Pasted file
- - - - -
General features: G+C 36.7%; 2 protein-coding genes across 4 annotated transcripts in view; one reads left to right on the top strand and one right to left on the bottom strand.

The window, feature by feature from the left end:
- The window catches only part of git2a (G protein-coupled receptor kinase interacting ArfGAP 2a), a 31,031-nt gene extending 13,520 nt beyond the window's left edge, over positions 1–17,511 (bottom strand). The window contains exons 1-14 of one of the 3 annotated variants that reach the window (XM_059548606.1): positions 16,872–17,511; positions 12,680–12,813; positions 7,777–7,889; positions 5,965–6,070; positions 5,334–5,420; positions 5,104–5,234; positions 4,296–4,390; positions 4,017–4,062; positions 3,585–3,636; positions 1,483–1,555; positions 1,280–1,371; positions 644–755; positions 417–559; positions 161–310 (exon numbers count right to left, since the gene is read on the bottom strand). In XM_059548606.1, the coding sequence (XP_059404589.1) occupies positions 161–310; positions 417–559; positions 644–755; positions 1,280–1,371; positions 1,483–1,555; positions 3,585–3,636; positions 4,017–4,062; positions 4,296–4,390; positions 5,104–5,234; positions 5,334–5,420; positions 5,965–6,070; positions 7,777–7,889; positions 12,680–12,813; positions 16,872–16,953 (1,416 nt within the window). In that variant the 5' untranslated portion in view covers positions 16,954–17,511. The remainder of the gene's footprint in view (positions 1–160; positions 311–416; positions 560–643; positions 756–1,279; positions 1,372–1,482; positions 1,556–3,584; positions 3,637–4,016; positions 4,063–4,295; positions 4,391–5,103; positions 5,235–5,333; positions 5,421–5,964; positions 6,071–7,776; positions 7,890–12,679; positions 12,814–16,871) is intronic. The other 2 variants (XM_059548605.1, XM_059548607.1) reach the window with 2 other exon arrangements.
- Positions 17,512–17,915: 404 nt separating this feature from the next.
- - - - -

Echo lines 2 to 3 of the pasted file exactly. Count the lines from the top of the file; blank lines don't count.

The window, feature by feature from the left end:
- The window catches only part of git2a (G protein-coupled receptor kinase interacting ArfGAP 2a), a 31,031-nt gene extending 13,520 nt beyond the window's left edge, over positions 1–17,511 (bottom strand). The window contains exons 1-14 of one of the 3 annotated variants that reach the window (XM_059548606.1): positions 16,872–17,511; positions 12,680–12,813; positions 7,777–7,889; positions 5,965–6,070; positions 5,334–5,420; positions 5,104–5,234; positions 4,296–4,390; positions 4,017–4,062; positions 3,585–3,636; positions 1,483–1,555; positions 1,280–1,371; positions 644–755; positions 417–559; positions 161–310 (exon numbers count right to left, since the gene is read on the bottom strand). In XM_059548606.1, the coding sequence (XP_059404589.1) occupies positions 161–310; positions 417–559; positions 644–755; positions 1,280–1,371; positions 1,483–1,555; positions 3,585–3,636; positions 4,017–4,062; positions 4,296–4,390; positions 5,104–5,234; positions 5,334–5,420; positions 5,965–6,070; positions 7,777–7,889; positions 12,680–12,813; positions 16,872–16,953 (1,416 nt within the window). In that variant the 5' untranslated portion in view covers positions 16,954–17,511. The remainder of the gene's footprint in view (positions 1–160; positions 311–416; positions 560–643; positions 756–1,279; positions 1,372–1,482; positions 1,556–3,584; positions 3,637–4,016; positions 4,063–4,295; positions 4,391–5,103; positions 5,235–5,333; positions 5,421–5,964; positions 6,071–7,776; positions 7,890–12,679; positions 12,814–16,871) is intronic. The other 2 variants (XM_059548605.1, XM_059548607.1) reach the window with 2 other exon arrangements.